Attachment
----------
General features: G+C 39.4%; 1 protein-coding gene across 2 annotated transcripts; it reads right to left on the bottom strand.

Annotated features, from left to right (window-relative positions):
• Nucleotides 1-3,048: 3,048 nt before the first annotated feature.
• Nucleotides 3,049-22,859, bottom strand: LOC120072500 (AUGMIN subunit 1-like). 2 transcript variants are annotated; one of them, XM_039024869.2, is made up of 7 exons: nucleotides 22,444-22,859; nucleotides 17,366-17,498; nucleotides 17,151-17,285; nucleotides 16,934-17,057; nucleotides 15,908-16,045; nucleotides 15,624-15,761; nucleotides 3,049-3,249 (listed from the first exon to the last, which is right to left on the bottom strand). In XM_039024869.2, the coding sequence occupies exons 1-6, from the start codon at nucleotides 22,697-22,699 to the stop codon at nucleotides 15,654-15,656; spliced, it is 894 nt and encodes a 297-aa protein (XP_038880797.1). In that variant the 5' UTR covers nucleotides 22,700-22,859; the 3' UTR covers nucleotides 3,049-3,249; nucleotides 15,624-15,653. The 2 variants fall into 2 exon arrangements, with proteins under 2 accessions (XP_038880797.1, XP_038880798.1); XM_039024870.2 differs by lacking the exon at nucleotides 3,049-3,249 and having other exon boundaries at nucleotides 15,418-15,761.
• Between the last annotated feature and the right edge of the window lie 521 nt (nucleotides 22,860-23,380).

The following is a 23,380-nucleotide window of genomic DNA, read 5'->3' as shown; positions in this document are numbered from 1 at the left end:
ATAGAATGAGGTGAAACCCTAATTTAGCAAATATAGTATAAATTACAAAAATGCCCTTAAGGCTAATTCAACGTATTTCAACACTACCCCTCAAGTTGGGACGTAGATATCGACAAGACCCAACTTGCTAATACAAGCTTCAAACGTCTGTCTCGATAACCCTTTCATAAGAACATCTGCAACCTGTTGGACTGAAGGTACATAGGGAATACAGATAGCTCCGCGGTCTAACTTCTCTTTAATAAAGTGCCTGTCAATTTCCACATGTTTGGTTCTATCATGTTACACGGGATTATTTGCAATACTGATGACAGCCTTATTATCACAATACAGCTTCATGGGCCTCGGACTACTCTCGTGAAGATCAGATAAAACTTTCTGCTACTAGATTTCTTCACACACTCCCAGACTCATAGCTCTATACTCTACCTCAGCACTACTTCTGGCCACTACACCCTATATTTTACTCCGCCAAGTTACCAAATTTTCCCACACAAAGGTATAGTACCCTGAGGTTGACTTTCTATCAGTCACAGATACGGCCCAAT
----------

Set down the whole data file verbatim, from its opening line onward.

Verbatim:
General features: G+C 39.4%; 1 protein-coding gene across 2 annotated transcripts; it reads right to left on the bottom strand.

Annotated features, from left to right (window-relative positions):
• Nucleotides 1-3,048: 3,048 nt before the first annotated feature.
• Nucleotides 3,049-22,859, bottom strand: LOC120072500 (AUGMIN subunit 1-like). 2 transcript variants are annotated; one of them, XM_039024869.2, is made up of 7 exons: nucleotides 22,444-22,859; nucleotides 17,366-17,498; nucleotides 17,151-17,285; nucleotides 16,934-17,057; nucleotides 15,908-16,045; nucleotides 15,624-15,761; nucleotides 3,049-3,249 (listed from the first exon to the last, which is right to left on the bottom strand). In XM_039024869.2, the coding sequence occupies exons 1-6, from the start codon at nucleotides 22,697-22,699 to the stop codon at nucleotides 15,654-15,656; spliced, it is 894 nt and encodes a 297-aa protein (XP_038880797.1). In that variant the 5' UTR covers nucleotides 22,700-22,859; the 3' UTR covers nucleotides 3,049-3,249; nucleotides 15,624-15,653. The 2 variants fall into 2 exon arrangements, with proteins under 2 accessions (XP_038880797.1, XP_038880798.1); XM_039024870.2 differs by lacking the exon at nucleotides 3,049-3,249 and having other exon boundaries at nucleotides 15,418-15,761.
• Between the last annotated feature and the right edge of the window lie 521 nt (nucleotides 22,860-23,380).

The following is a 23,380-nucleotide window of genomic DNA, read 5'->3' as shown; positions in this document are numbered from 1 at the left end:
ATAGAATGAGGTGAAACCCTAATTTAGCAAATATAGTATAAATTACAAAAATGCCCTTAAGGCTAATTCAACGTATTTCAACACTACCCCTCAAGTTGGGACGTAGATATCGACAAGACCCAACTTGCTAATACAAGCTTCAAACGTCTGTCTCGATAACCCTTTCATAAGAACATCTGCAACCTGTTGGACTGAAGGTACATAGGGAATACAGATAGCTCCGCGGTCTAACTTCTCTTTAATAAAGTGCCTGTCAATTTCCACATGTTTGGTTCTATCATGTTACACGGGATTATTTGCAATACTGATGACAGCCTTATTATCACAATACAGCTTCATGGGCCTCGGACTACTCTCGTGAAGATCAGATAAAACTTTCTGCTACTAGATTTCTTCACACACTCCCAGACTCATAGCTCTATACTCTACCTCAGCACTACTTCTGGCCACTACACCCTATATTTTACTCCGCCAAGTTACCAAATTTTCCCACACAAAGGTATAGTACCCTGAGGTTGACTTTCTATCAGTCACAGATACGGCCCAAT